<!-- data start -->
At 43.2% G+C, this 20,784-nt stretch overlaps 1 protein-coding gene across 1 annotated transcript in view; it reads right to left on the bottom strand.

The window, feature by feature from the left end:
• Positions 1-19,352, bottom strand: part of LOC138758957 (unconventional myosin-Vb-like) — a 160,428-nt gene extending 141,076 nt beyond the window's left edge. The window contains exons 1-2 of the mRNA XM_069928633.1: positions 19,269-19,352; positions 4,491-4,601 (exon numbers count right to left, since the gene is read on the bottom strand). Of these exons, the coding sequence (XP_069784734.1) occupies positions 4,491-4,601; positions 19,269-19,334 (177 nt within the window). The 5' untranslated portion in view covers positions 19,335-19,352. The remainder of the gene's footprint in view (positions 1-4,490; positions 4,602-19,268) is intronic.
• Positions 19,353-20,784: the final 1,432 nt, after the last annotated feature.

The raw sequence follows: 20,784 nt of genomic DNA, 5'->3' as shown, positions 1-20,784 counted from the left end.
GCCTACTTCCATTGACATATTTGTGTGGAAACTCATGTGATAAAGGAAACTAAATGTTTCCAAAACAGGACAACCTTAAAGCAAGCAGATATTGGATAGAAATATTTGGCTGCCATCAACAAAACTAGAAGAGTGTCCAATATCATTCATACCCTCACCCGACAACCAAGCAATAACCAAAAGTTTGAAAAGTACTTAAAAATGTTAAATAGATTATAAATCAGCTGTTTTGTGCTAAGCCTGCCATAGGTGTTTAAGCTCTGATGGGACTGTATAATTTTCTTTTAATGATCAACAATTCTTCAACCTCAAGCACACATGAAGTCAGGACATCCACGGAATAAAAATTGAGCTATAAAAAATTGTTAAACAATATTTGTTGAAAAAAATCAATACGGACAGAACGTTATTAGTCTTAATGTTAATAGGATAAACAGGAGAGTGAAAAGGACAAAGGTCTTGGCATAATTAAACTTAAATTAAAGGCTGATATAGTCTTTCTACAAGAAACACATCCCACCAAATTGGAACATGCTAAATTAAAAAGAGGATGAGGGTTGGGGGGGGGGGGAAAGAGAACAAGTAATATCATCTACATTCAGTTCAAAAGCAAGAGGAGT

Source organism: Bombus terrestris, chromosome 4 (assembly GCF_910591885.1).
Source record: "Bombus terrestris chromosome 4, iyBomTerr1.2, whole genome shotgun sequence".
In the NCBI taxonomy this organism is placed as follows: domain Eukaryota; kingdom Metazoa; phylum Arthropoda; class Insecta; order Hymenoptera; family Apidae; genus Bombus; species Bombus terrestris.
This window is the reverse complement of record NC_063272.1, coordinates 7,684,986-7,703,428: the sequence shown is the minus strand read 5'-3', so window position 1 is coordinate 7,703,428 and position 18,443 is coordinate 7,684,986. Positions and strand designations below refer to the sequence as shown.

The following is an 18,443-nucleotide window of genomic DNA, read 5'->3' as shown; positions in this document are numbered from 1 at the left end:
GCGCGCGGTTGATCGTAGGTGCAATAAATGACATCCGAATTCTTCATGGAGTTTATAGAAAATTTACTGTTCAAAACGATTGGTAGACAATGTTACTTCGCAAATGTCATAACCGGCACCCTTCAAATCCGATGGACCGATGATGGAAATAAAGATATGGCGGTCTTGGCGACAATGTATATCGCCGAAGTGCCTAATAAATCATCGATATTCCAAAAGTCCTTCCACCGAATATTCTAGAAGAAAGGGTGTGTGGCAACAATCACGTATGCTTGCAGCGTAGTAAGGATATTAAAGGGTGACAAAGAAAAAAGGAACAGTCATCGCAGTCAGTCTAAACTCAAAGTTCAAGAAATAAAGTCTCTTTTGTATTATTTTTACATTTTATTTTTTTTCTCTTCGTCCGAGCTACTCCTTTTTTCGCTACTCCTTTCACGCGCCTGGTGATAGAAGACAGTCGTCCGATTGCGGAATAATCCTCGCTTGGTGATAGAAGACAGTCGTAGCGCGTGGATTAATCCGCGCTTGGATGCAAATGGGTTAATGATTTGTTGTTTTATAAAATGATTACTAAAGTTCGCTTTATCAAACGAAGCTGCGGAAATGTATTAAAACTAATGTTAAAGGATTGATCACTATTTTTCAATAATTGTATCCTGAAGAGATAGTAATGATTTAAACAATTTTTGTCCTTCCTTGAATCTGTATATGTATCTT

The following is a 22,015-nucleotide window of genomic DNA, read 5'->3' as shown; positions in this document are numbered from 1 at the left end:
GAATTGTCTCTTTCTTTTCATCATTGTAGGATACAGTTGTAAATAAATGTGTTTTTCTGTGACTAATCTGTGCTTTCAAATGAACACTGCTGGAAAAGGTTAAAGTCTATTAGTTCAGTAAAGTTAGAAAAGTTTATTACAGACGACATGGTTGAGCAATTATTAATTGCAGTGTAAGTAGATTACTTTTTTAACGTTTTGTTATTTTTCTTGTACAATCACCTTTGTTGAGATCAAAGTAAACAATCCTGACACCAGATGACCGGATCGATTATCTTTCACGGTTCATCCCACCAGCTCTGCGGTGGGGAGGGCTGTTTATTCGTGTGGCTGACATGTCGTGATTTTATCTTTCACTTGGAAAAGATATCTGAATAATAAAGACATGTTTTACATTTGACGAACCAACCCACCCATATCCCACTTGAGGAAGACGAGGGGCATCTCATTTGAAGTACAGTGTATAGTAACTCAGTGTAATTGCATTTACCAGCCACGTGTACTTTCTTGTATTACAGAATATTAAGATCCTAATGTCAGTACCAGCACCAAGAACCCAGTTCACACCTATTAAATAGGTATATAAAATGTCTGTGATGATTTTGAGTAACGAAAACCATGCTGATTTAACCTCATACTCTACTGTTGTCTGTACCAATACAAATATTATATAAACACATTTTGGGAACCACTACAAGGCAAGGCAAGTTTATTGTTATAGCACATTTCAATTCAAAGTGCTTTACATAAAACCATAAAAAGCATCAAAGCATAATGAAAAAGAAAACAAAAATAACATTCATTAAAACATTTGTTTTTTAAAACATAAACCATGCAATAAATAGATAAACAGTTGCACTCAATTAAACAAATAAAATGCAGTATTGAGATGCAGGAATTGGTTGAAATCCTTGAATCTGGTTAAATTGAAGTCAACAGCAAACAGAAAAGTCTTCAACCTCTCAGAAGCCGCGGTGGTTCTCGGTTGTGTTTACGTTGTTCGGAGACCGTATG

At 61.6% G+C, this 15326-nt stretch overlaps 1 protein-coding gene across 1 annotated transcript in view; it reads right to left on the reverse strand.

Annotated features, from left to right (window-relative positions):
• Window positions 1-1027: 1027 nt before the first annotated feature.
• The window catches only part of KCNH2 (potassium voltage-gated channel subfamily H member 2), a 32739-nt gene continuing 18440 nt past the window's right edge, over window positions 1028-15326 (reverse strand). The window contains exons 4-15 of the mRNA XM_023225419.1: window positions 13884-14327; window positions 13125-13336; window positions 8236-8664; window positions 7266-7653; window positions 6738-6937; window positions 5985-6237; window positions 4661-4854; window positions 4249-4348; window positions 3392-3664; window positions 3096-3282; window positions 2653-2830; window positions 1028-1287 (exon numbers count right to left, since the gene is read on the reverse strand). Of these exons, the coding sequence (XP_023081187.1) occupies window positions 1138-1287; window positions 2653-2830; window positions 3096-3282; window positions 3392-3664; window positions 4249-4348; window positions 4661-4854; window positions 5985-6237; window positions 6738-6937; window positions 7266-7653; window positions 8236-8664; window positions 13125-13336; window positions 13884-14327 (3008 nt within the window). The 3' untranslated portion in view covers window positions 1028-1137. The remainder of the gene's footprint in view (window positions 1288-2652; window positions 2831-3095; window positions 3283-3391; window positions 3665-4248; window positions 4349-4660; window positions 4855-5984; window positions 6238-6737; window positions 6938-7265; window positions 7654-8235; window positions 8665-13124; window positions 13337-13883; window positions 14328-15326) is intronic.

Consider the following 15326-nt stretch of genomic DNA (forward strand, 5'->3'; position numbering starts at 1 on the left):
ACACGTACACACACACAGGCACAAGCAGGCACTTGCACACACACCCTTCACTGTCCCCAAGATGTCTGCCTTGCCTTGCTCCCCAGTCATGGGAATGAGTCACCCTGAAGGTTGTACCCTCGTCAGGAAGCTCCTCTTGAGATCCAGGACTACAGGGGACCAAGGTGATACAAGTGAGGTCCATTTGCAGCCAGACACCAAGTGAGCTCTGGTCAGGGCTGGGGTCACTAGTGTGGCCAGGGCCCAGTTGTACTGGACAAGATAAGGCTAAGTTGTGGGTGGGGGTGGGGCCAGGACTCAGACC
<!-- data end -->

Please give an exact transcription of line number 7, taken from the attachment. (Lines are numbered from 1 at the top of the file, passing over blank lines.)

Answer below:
Source organism: Bombus terrestris, chromosome 4 (assembly GCF_910591885.1).